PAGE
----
- Put-in Location (moderate to high water): Lajitas, Texas
- Put-in Location (low water): Terlingua Creek
- Take-out Location: National Park Service boat ramp, about 1 mile downstream from Terlingua Creek
- River Mileage (moderate to high water): 20 miles
River Mileage (low water): 6 miles
- Best Done as an: Overnight or Three day trip
Best Craft (moderate to high water): Rafts or canoes
Best Craft (low water): Canoes
This section has one well-known rapid - Rock Slide. In reality, Rock Slide is more of a maze or labyrinth (except at high water) that requires guides to have a very good understanding of the routes and hydraulics that are hidden by house-size rocks that have fallen from the limestone walls.
Many folks don't realize that the canyon starts 10 miles downstream from Lajitas, so on an overnight trip, you will generally have a open, mountainous float trip the first day with mostly canyon time on the second day. The canyon's end, like its beginning, is an abrupt termination at Terlingua Creek.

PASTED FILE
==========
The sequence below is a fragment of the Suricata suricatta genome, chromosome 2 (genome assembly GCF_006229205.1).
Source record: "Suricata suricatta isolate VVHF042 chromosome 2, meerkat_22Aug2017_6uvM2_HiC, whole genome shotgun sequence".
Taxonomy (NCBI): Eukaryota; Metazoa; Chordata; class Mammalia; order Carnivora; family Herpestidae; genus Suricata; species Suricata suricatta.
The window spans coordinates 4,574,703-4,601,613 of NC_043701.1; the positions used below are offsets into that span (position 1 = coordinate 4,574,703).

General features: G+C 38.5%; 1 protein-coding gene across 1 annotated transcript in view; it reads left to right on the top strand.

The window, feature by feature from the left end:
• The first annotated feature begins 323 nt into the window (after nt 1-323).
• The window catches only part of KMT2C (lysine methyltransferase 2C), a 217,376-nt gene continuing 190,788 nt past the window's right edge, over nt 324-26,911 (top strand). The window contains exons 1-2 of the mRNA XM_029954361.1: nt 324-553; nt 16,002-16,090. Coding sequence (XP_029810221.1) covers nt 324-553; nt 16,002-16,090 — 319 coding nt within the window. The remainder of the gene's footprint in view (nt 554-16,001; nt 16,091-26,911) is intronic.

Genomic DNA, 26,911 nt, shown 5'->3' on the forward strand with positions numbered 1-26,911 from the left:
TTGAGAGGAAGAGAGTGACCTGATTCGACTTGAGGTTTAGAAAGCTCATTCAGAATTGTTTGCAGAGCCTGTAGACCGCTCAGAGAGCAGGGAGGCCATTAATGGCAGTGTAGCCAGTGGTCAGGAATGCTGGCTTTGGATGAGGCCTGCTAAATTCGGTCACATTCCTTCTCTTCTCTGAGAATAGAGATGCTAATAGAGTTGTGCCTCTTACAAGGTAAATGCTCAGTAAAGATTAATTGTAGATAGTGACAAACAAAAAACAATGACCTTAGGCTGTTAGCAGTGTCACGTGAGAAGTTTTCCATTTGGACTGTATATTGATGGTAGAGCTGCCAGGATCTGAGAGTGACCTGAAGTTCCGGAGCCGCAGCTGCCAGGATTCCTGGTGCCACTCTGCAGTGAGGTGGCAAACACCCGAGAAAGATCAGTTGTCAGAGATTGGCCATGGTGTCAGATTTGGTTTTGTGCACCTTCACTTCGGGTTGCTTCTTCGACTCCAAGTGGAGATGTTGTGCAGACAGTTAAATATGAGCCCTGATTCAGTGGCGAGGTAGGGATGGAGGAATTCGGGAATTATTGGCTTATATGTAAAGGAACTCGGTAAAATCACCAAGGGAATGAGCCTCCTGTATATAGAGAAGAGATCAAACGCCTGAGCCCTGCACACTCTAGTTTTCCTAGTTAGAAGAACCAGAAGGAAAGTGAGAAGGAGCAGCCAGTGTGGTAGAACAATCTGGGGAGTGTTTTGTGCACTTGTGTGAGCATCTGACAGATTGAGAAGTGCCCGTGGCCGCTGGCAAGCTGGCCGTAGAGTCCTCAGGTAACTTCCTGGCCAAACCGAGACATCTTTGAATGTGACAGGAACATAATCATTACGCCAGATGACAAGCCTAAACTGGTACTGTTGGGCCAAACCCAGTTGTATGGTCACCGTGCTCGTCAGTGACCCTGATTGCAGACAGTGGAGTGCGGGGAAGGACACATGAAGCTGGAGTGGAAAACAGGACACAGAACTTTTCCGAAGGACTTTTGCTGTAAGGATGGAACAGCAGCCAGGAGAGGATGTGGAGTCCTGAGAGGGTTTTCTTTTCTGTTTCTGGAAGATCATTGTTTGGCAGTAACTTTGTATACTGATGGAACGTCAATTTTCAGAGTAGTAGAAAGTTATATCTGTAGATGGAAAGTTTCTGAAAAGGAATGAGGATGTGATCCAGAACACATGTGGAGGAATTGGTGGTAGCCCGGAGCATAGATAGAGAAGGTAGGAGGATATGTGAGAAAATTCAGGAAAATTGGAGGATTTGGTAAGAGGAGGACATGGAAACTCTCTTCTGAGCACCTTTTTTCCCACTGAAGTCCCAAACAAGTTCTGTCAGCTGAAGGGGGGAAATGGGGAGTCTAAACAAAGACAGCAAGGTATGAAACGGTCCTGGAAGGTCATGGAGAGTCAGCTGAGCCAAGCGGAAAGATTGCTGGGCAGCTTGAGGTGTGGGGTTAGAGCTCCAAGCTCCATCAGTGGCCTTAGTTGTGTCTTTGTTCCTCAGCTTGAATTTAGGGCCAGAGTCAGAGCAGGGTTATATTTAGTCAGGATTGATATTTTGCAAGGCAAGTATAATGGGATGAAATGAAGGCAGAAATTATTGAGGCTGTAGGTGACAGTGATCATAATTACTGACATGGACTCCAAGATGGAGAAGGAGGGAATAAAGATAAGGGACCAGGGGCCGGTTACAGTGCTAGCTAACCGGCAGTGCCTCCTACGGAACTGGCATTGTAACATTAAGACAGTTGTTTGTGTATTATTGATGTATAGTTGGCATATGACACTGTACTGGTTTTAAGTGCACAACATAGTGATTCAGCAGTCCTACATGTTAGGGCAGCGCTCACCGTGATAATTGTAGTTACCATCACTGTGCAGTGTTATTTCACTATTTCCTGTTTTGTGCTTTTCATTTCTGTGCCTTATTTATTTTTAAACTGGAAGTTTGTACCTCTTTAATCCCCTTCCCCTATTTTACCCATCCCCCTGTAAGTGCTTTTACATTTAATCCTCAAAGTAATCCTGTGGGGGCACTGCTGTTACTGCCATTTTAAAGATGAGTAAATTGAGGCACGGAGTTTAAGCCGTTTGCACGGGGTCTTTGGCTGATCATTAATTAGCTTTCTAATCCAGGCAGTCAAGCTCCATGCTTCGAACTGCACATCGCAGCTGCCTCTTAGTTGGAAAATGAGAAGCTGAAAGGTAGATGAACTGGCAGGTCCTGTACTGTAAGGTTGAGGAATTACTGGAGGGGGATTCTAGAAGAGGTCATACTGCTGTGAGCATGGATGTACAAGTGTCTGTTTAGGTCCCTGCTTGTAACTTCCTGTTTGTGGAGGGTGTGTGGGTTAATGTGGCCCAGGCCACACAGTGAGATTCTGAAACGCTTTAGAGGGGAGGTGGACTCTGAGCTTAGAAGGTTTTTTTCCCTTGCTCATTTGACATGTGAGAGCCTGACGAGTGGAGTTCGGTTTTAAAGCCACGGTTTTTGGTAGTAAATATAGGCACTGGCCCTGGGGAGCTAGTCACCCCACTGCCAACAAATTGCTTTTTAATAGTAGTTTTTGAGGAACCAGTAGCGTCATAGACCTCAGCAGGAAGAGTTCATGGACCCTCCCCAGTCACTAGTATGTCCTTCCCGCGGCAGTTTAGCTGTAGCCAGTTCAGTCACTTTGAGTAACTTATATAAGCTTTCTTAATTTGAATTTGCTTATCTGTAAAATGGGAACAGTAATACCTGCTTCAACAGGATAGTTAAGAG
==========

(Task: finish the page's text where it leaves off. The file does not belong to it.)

If you're a river rat and like to just float, do this canyon as an overnight journey. If you like to explore and hike, make it a three day trip to give yourself plenty of time to explore the many side canyons. Depending on water levels this trip may be by canoe or raft. By canoe, this is an intermediate level run.
Santa Elena canyon is of limestone base, originating first from faulting and then carved and polished by the silty Rio Grande. Be sure to note the "optical illusion" as you enter the canyon. The canyon walls tip upstream making it appear that the river is much steeper than it is.
Time permitting, there are some great hikes at the Entrance camps . Entrance camp has a trail that leads to the rim of the canyon affording some magnificent view of the area.
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